My wife looked at me and said, “I think it is a little too Victorian.” She was talking about a print I was holding up for her in our dining room. She is on a mission presently to re-do all of the curtains in our house.
And . . . truth — I don’t know if she has *ever* actually said anything like that to me. You see, she is way into Victorian stuff, and that bit above was really only needed for the spinning my blog posting here. Our dining room is in fact fairly Victorian.
But again it happened, just last week — as we were playing with kitchen backsplash layouts, she turned to me – and we both said almost simultaneously (*jinx*), “*That* is way too rustic . . . (the ‘for this room’ implied).” And how did we both come to say something like that?
I wonder too how frequently situations like this have occurred — perhaps my mother, or better yet my grandmother, and at some point in the past — turned to my grandfather and said, “I love our new metal cabinets (and yellow); they are so modern!”
And would those have been the words she would have used? I mean — what exactly did that adjective communicate . . . then.
Now imagine a conversation over flooring in some showroom . . . somewhere, and not in the too distant future maybe, a wife responding to a husband’s enthusiasm. He was staring at a laminate or some other builder’s grade base hardwood – gunstock maybe. She says – “Well, I was really looking for something a little more – well … ecomod.” And what would that then mean?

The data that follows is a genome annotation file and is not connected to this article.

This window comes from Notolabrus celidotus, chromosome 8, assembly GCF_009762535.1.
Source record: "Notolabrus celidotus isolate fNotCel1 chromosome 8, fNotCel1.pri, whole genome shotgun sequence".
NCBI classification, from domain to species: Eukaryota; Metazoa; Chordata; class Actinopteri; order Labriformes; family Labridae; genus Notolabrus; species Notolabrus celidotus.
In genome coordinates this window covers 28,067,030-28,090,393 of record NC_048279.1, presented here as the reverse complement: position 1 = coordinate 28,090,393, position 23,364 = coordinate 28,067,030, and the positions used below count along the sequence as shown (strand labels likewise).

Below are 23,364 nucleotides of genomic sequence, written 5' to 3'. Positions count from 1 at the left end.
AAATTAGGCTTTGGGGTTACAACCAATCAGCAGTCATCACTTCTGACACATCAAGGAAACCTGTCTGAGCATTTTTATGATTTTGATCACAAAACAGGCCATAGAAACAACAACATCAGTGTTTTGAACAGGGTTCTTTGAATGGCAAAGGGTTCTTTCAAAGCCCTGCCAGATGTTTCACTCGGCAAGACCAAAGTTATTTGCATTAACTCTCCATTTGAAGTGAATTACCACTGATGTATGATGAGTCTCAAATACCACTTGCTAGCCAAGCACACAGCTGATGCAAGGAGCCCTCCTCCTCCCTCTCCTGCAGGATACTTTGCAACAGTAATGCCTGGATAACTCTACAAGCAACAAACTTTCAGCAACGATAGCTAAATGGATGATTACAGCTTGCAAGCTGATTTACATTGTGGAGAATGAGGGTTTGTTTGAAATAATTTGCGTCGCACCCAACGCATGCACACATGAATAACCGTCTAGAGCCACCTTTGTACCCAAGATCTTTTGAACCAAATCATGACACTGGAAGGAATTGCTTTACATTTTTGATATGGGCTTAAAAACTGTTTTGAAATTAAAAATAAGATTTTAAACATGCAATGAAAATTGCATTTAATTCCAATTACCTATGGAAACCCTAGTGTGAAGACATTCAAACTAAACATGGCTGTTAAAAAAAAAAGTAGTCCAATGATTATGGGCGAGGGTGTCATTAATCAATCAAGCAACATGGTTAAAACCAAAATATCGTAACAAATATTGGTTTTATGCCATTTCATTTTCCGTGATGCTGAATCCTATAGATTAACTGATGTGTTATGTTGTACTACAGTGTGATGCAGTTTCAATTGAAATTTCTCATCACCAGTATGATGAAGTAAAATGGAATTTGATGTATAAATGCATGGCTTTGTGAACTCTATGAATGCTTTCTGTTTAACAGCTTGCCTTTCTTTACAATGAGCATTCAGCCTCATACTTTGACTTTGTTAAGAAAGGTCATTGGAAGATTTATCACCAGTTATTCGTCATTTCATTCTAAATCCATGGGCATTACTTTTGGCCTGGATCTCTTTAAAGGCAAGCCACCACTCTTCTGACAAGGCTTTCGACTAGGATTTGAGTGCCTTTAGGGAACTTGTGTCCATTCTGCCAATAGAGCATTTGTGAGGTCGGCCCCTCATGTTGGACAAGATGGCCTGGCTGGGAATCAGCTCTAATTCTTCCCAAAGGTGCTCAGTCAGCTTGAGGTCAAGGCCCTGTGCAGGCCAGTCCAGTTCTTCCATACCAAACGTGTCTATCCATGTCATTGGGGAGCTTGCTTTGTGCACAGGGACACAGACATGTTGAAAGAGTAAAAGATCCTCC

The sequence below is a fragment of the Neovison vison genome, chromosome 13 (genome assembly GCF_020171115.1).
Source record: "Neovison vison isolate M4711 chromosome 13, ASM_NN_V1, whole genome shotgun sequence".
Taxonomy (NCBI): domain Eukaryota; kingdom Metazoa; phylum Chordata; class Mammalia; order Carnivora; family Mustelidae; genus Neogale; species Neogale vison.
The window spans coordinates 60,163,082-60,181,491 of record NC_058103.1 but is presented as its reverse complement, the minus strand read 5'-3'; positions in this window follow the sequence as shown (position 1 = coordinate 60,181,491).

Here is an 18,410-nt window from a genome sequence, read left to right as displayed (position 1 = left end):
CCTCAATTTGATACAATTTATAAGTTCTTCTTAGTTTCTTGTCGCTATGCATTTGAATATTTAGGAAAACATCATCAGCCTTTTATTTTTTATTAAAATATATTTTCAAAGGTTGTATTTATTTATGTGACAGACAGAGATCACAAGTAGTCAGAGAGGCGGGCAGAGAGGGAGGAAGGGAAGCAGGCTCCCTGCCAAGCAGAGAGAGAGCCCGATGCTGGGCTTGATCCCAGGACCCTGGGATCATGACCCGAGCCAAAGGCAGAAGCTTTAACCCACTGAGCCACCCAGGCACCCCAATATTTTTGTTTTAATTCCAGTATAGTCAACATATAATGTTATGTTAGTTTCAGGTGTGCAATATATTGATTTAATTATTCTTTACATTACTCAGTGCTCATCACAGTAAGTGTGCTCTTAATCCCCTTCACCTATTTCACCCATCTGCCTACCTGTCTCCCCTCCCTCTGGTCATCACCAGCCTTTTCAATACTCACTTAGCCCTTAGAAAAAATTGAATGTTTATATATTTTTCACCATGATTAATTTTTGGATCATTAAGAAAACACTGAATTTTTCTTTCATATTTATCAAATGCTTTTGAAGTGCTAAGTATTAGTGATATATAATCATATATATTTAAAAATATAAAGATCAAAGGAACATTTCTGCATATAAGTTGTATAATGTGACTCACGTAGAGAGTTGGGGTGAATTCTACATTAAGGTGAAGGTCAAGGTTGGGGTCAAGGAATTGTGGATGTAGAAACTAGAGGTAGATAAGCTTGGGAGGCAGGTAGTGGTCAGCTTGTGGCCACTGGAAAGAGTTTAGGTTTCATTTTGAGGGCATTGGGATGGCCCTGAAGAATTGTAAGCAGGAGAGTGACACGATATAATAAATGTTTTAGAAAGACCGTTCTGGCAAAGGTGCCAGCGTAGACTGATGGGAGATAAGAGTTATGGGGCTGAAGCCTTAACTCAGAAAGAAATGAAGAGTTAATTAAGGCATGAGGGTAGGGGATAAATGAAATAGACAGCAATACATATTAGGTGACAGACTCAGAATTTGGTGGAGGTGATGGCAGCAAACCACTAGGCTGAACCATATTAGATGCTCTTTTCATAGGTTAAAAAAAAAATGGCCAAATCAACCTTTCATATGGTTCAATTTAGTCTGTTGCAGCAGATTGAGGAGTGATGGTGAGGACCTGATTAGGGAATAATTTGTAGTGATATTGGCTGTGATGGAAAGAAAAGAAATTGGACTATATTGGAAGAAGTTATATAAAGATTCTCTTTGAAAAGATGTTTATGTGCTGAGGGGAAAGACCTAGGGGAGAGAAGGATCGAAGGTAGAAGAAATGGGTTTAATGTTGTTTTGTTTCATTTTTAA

OK – I think you know where I am going here. I have been talking about context, idiom and of course communication. We use words to convene on a “shared understanding” — as in this case often on “context” and/or as a simple means of comparison. For my wife and I above, I mean — the question really was “Does it fit (here)?”
And I ask — are things inherently Victorian or Modern, Deco or maybe even as I suggest ecomod – words conveying a sense of well “sense” and representing qualities. Some of this language is passed (and a discussion I guess for another time) down from the academics — the capitalization of words such as Victorian, Modern, Deco and so on – a giveaway.
Now – maybe I am out of line here — I really have no background and I’m just chucking this stuff out. But to me it seems that when we in the populus use these words we are speaking of context. Context communicated in terms of element x to – a. the house (aka the architectural unit), b. the home (the décor and finishes), c. a room, or d. even another mere detail.
At least these were the considerations we made, historically….the only things we had to consider. Now think about it – ecomod (read: Ecological modern (small m)) — maybe something that just always fits and more grassroots. Modern and especially in the sense that our minds *now* are focused on a more sustainable way of building. Becky – this blog’s host (as you probably know) crisply defines it here.
And a new layer in my contextual hierarchy — house, home, room, detail, and now . . . planet, right? What I mean — Are (architectural) elements . . . be it lighting or stain or tile or counters – produced, designed for and installed with that “new” consideration in mind – our ecosystem — you know, the earth and everything that is on it.
And it really has a ring to it. No? And one day soon perhaps, my wife turns to me and says . . . of our recycled glass backsplash – “I love it! It is so ecomod!” Neither too Victorian nor too rustic — rather just right.
Thanks to Becky for asking me to post. It was a fun little exercise. jb
Photo Credit: glass.terrazo by OrphanJones via Flickr photostream — http://www.flickr.com/photos/orphanjones/
*editor’s note: Thanks to the ever thoughtful JB of Building Moxie for posting with us! You can find him posting articles at http://www.buildingmoxie.com/ regularly.*